Modes of summertime thermal urban stress over major cities in the Middle East: A comprehensive assessment of heat exposure risks
Resumen: This study examined urban heat dynamics in 21 major Middle Eastern cities from 2003 to 2019. Changes in daytime and nighttime land surface temperature (LST) during summertime were assessed using the least squares regression model. The most pronounced increase in LST was found in Gulf and Arabian Peninsula cities, while higher altitude cities (e.g., Beirut and Sanaa) showed the least warming. The increase in nighttime LST was higher than daytime LST, especially in inland cities. Heat stress exposure was assessed using hot/cold spot categories. Over 11 million people in megacities are at risk of heat stress. Our findings show that most cities had significant day-night thermal risk distribution differences, with heat stress being more common in central urban areas at night and in urban periphery during daytime. City nighttime LST may serve as a more reliable indicator of anthropogenic climate change compared to daytime LST effects, which primarily result from physical factors such as the inflow of hot air from nearby deserts. Also, while built-up areas correlated with hot/cold spots in most cities, a complex relationship exists between vegetation and hot/cold spot patterns. Our study emphasizes well-informed urban planning and adaptable mitigation strategies to protect urban populations from heat stress.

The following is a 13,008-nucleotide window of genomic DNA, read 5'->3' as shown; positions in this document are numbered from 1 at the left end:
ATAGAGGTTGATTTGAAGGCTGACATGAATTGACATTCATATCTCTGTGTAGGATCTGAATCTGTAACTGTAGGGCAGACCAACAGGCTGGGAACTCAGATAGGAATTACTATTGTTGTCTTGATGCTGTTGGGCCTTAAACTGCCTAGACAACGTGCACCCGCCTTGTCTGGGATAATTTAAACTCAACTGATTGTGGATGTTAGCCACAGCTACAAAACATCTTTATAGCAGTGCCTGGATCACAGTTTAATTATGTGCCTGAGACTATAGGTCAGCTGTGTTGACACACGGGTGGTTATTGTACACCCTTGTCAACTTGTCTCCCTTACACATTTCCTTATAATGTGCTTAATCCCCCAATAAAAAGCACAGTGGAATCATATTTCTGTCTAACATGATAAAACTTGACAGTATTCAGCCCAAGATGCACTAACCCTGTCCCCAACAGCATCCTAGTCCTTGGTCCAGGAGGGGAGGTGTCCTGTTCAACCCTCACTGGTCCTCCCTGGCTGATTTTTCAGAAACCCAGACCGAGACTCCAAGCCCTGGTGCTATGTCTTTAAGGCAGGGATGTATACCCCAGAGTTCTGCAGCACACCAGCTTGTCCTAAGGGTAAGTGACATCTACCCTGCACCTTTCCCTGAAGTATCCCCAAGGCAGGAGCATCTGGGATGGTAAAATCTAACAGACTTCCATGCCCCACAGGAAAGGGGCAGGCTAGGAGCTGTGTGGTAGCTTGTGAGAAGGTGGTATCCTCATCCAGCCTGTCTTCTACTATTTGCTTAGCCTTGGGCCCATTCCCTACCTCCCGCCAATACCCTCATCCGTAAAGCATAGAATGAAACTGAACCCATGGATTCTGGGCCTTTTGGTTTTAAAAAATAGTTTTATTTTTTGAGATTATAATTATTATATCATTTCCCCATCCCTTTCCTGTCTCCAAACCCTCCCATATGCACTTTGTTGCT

Idioma: Inglés
DOI: 10.1016/j.scs.2024.105236
Año: 2024
Publicado en: Sustainable Cities and Society 102 (2024), 105236 [19 pp.]
ISSN: 2210-6707

Tipo y forma: Article (Published version)
Área (Departamento): Área Geografía Física (Dpto. Geograf. Ordenac.Territ.)

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